Investigators searching for an Oak Ridge woman who now lives in California and disappeared under suspicious circumstances two weeks ago have covered more than 200 square miles of remote desert, authorities said Friday.
The search for Erin Corwin, who is 19 years old and pregnant, has been concentrated around the Joshua Tree National Park in southern California. The vast high desert reserve is east of Los Angeles and just south of the Twentynine Palms Marine Corps base, where Corwin lives with her husband, U.S. Marine Cpl. Jonathan Wayne Corwin, who is also from Oak Ridge.
The San Bernardino Sheriff’s Department said the search has found no sign of Corwin, and her disappearance does not appear to be voluntary.
The search will continue as necessary throughout the weekend using search and rescue volunteers from the San Bernardino County, Los Angeles County, and Kern County Sheriff’s Departments, and Joshua Tree National Park Service rangers, authorities said.
Investigators said they haven’t released much information about Corwin’s disappearance because of its suspicious nature.
“When conducting investigations like these, investigators must keep in mind the potential for this search to turn into a criminal investigation at any time,” a San Bernardino Sheriff’s Department press release said. “Therefore, the information released about the search techniques, search areas, and interviews will be minimal.”
San Bernardino Sheriff’s Department investigators have been helped in their search, which has included air and ground crews, by up to 50 or more search and rescue workers, in addition to members of the Los Angeles County Sheriff’s Department. But so far, no new developments have been announced in the case since Corwin’s car was found near the Twentynine Palms base on Monday, June 30. The blue 2013 Toyota Corolla, California license plate number 7CJX519, was found near the Marine base but more than eight miles from the Joshua Tree park entrance, according to KFMB-TV in San Diego. Authorities said there was no sign of Corwin’s direction of travel or location.
The Desert Sun of Palm Springs, California, reported that the car was located near the back entrance of the Marine Corps Air Ground Combat Center.
An animal lover who volunteers at a horse rescue near Twentynine Palms, Corwin was last seen leaving her home on her way to Joshua Tree National Park at about 7 a.m. Saturday, June 28. Jonathan Corwin reported her missing the next day, Sunday, June 29.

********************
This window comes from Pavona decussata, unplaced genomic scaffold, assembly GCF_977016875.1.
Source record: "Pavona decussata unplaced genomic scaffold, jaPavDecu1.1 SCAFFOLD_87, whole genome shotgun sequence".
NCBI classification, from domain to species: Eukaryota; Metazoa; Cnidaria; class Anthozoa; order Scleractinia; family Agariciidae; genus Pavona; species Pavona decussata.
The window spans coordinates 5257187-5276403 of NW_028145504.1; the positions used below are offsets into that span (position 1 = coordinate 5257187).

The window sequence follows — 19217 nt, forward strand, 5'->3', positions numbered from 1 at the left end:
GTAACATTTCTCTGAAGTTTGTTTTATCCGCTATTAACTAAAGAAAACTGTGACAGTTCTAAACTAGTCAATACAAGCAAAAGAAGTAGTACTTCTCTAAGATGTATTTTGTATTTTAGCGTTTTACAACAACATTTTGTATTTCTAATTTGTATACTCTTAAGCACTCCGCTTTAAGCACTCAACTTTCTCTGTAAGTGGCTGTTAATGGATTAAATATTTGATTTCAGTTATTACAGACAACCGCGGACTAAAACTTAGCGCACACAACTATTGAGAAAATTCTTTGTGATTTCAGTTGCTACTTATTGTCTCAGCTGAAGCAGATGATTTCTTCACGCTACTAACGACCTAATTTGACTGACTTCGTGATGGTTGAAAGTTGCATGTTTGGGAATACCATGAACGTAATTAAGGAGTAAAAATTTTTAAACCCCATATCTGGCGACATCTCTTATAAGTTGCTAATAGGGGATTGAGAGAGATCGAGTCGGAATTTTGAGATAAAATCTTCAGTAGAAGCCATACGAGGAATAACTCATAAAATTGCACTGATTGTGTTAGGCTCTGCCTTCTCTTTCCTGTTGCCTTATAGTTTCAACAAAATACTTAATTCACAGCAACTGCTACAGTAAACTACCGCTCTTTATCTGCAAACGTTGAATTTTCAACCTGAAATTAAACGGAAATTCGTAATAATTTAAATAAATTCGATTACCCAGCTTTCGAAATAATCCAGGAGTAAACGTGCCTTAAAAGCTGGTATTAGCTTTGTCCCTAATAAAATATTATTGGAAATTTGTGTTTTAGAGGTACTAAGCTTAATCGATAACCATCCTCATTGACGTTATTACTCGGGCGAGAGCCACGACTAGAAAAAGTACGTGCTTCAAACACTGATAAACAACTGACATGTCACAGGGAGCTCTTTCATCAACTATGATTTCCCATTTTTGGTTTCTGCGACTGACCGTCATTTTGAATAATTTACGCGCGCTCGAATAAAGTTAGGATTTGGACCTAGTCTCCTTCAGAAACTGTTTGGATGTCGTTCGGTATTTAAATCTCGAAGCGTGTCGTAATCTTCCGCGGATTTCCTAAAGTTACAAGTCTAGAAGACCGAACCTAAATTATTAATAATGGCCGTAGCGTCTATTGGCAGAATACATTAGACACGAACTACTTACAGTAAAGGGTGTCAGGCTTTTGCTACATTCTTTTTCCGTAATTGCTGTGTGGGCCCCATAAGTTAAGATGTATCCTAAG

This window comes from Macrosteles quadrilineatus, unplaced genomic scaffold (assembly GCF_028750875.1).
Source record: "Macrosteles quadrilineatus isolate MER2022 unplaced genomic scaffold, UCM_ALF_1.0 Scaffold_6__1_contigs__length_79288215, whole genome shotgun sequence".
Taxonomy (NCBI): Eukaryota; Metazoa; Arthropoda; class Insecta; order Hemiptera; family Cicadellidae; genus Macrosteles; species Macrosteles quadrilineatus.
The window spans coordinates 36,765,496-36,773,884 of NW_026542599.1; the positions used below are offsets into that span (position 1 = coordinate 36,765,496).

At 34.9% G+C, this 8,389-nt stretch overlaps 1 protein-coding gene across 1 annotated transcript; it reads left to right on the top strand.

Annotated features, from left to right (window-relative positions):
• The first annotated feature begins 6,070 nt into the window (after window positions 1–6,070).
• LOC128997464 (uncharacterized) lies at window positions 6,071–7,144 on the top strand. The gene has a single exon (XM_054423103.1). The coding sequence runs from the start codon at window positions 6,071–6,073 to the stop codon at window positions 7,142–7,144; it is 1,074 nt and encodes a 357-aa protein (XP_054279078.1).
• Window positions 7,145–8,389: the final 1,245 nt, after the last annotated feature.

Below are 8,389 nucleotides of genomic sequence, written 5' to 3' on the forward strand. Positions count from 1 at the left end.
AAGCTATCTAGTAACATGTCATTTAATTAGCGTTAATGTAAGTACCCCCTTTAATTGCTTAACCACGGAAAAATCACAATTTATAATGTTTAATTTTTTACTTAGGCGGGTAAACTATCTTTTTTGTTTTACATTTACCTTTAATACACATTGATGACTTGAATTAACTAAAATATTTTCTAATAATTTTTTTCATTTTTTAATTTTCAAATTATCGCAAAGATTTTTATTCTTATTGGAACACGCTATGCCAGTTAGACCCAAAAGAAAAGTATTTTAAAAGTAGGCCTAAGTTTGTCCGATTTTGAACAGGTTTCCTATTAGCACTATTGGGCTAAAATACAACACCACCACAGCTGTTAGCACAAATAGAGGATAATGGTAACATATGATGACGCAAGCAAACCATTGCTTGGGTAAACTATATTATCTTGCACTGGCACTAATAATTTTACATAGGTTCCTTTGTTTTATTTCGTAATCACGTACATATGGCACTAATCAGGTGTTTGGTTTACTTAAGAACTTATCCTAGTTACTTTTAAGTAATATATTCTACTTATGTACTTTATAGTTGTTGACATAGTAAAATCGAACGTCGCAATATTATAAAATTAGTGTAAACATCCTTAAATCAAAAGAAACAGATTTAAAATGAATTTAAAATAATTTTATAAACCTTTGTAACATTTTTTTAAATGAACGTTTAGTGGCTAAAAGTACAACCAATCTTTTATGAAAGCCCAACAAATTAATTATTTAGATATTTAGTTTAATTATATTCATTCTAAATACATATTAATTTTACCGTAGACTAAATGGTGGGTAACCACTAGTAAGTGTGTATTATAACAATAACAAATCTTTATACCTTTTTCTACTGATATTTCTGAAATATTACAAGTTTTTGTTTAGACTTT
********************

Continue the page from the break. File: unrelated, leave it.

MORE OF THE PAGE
Corwin was reported to have been going to the park to look for places for her and her mother, Lore Heavilin of Oak Ridge, to take photos during Lore’s visit to California to celebrate Erin’s birthday on July 15. They were also planning a trip to San Diego to visit Sea World and the San Diego Zoo.
Family and friends said Corwin’s phone has been dead or turned off since Saturday, June 28, and Facebook messages, text messages, and voice mails have not been returned.
Corwin is a white female adult, and she is 5’2” and weighs 120 pounds. She has brown hair and blue eyes, and she is three months pregnant. She has no history of medical and/or psychological issues, the San Bernardino Sheriff’s Department said.
Corwin had announced in January that she was pregnant, but she suffered a miscarriage in February and was pregnant again, Corwin’s sister-in-law DeeAnna Heavilin told The Desert Sun. The Corwins married in November 2012.
The newspaper said the FBI, Border Patrol, and homicide investigators are assisting in the investigation.
Authorities, family, and friends are urging anyone who might have information about Erin Corwin to contact the San Bernardino Sheriff’s Department Specialized Investigation Division at (909) 387-3589 or Sheriff’s dispatch at (909) 387-8313. Callers wishing to remain anonymous can call the WeTip Hotline at (800) 78-CRIME (27463) or go to www.wetip.com.
Authorities said Joshua Tree National Park is very rocky and has some extremely dangerous areas. Daytimes temperatures can soar into the triple digits in wide open desert areas.
Family and friends have started a Facebook page called Locate Erin.
A fundraising page has been set up on GoFundMe to help with expenses associated with the investigation, to possibly offer a reward, and to assist the San Bernardino Mountain Search and Rescue Team with any other missing people.